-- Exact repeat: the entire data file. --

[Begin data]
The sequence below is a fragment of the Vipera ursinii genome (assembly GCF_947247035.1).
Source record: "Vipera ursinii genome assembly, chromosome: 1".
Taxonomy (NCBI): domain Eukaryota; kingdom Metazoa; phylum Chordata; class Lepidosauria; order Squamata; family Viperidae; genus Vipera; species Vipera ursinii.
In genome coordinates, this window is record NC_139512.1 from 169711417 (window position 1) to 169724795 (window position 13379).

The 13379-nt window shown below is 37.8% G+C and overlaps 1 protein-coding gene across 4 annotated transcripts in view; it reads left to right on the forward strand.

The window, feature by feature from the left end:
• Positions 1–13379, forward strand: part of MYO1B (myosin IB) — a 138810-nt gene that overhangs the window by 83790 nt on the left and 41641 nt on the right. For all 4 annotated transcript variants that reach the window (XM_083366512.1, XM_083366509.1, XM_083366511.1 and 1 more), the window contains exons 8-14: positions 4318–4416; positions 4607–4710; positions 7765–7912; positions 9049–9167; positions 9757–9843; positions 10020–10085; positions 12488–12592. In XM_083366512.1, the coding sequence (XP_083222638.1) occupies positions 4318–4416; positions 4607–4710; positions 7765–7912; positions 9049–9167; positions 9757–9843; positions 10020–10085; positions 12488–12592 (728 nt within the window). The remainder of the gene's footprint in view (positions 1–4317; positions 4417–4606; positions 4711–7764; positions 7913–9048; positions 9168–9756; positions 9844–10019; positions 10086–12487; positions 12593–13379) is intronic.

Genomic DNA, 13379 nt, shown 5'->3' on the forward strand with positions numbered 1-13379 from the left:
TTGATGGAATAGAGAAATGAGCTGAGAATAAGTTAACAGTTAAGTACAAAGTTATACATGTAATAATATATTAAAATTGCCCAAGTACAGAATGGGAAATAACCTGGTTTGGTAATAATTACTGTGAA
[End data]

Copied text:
The sequence below is a fragment of the Vipera ursinii genome (assembly GCF_947247035.1).
Source record: "Vipera ursinii genome assembly, chromosome: 1".
Taxonomy (NCBI): domain Eukaryota; kingdom Metazoa; phylum Chordata; class Lepidosauria; order Squamata; family Viperidae; genus Vipera; species Vipera ursinii.
In genome coordinates, this window is record NC_139512.1 from 169711417 (window position 1) to 169724795 (window position 13379).

The 13379-nt window shown below is 37.8% G+C and overlaps 1 protein-coding gene across 4 annotated transcripts in view; it reads left to right on the forward strand.

The window, feature by feature from the left end:
• Positions 1–13379, forward strand: part of MYO1B (myosin IB) — a 138810-nt gene that overhangs the window by 83790 nt on the left and 41641 nt on the right. For all 4 annotated transcript variants that reach the window (XM_083366512.1, XM_083366509.1, XM_083366511.1 and 1 more), the window contains exons 8-14: positions 4318–4416; positions 4607–4710; positions 7765–7912; positions 9049–9167; positions 9757–9843; positions 10020–10085; positions 12488–12592. In XM_083366512.1, the coding sequence (XP_083222638.1) occupies positions 4318–4416; positions 4607–4710; positions 7765–7912; positions 9049–9167; positions 9757–9843; positions 10020–10085; positions 12488–12592 (728 nt within the window). The remainder of the gene's footprint in view (positions 1–4317; positions 4417–4606; positions 4711–7764; positions 7913–9048; positions 9168–9756; positions 9844–10019; positions 10086–12487; positions 12593–13379) is intronic.

Genomic DNA, 13379 nt, shown 5'->3' on the forward strand with positions numbered 1-13379 from the left:
TTGATGGAATAGAGAAATGAGCTGAGAATAAGTTAACAGTTAAGTACAAAGTTATACATGTAATAATATATTAAAATTGCCCAAGTACAGAATGGGAAATAACCTGGTTTGGTAATAATTACTGTGAA